I hate sit-ups. I really do. And, if I haven’t made that clear by now, then you probably don’t know me very well.
So, it must come as no surprise that after I go on my weekly rant about why I hate sit-ups, I often get asked “what do you do to train your core instead?” While I usually start by having midgets punch me in the stomach, there are a few other things I tend to incorporate.
Before I move on, its important to state why sit-ups are a terrible idea. As I stated in this post, research conducted by Dr. Stuart McGill has shown that sit-ups are one of the best ways to give yourself a herniated disc. Furthermore, thinking about your core as only your rectus abdominus (the muscle that makes Channing Tatum have awesome abzzzz), is misinformation that we’ve been fed through various media.
Instead, you need to think of your core as much more encompassing of all the muscles that make up your stomach and back. If you only train those muscles doing sit-ups, then you’ll be very good at a bad exercise. What you need to do, is train these muscles to prevent rotation or movement, in a dynamic fashion.
Before we get there, the first thing you need to do is teach yourself how to brace your core. This means to start in a “dead bug” position, which I’ve demonstrated below. There are plenty of progressions and regressions from this position, but your lower back should not be coming off the floor at all, and you should only feel this movement in your stomach.
Once you've done that,
it’s time to move on to your standard plank. You can start doing planks from your knees, rather than toes to make it a bit easier. The important cues you want to focus in on are to be bracing (or squeezing) your abs as well as your glutes. Ideally, you want a straight line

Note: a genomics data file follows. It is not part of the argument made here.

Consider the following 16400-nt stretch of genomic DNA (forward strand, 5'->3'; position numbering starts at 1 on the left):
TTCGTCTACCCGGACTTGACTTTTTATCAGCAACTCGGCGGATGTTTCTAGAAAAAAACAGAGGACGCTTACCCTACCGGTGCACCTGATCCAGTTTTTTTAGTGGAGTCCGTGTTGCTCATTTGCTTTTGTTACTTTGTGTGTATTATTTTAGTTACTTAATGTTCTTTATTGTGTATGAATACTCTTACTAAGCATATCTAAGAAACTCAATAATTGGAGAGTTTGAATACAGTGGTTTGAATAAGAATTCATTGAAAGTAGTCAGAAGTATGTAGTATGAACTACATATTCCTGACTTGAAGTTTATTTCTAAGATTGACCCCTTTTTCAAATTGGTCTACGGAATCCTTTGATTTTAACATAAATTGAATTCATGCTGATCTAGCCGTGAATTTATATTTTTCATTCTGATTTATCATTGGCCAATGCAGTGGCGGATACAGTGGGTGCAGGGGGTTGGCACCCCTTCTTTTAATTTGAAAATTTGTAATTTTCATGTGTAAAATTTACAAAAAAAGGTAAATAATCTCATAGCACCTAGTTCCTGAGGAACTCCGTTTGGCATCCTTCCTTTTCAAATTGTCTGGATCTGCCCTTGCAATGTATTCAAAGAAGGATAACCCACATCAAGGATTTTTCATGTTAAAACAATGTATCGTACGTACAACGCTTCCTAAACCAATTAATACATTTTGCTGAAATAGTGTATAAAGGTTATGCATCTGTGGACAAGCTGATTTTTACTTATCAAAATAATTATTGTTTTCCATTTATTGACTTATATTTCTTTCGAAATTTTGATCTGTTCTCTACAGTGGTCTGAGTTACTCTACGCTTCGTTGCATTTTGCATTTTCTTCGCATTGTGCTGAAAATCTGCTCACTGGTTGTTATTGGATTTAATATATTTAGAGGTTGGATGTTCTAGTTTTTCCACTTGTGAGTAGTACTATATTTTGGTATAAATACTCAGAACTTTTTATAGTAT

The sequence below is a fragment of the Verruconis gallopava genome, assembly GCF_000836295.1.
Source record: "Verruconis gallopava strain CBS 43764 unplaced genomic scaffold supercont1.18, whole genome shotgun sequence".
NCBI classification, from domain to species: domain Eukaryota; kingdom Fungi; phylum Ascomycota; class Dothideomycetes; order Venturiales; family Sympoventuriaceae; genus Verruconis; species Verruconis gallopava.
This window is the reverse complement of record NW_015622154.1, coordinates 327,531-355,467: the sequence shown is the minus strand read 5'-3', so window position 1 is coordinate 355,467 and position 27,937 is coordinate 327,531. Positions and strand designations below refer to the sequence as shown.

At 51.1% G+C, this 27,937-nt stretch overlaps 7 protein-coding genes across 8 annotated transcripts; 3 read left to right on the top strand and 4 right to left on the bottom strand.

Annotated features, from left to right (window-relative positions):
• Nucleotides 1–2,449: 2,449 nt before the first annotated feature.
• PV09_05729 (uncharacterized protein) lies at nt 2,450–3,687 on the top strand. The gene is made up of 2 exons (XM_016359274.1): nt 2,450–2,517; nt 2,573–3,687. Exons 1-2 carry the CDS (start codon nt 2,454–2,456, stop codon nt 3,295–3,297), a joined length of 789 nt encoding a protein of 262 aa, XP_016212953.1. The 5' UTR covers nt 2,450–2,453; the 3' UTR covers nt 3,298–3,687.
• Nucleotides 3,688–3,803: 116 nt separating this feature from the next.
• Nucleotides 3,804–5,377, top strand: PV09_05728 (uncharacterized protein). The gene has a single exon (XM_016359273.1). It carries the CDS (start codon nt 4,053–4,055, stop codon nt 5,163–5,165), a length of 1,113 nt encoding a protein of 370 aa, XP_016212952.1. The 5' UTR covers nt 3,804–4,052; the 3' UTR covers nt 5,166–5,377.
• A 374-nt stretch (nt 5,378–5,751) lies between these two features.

from your head down to your feet. While
I may not be demonstrating that in this video, I argue that for me, my pelvis is in the correct position as I'm properly bracing, and having my hips up higher makes me unable to squeeze both areas. That's just me. But, on to the video!
Next, side planks are in order. Once again, you could do these from your knees to make them easier, and Stuart McGill says that a proper side plank should only last 15 seconds. After that, compensations start to kick in, and you can probably tell how I start shake just seconds into the video. Like many other things, it's easy to make them look right, but tough when you do them correctly.
After you’ve mastered that, bring in some valslide action! These are called bodysaws and are tough. You could also progress these by only having one foot on the ground, adding some weight on your back, etc.
After all that stuff, it's time to do some heavy duty core training with weights. Below are farmer's carries which are very, very under appreciated. If you take a simplistic view, you'll think we're training grip and pure strength. A more encompassing view will illustrate we're training your entire core musculature in a dynamic movement. Note how my shoulders are back, but I'm squeezing my stomach so that my ribs aren't flaring up. As the legend Dan John has made clear, there’s something about carrying heavy stuff that’s just pretty awesome.
we have an anti-rotation exercise which will seem pretty easy, but is actually quite difficult. You’ll see in the video below that I do this from tall-kneeling. Why?
Because we need to build stability in this position first, as it takes
out all the extraneous limbs and moving parts.
Also, I’ve had a tough time getting people stable in even this
position, so moving onto anything else is moot. Anyway, here’s the last
Hopefully you learned something, because this blog post suddenly became a bit....epic. Anyway, try to incorporate a few of these next time you're in the gym, and let me know what you think!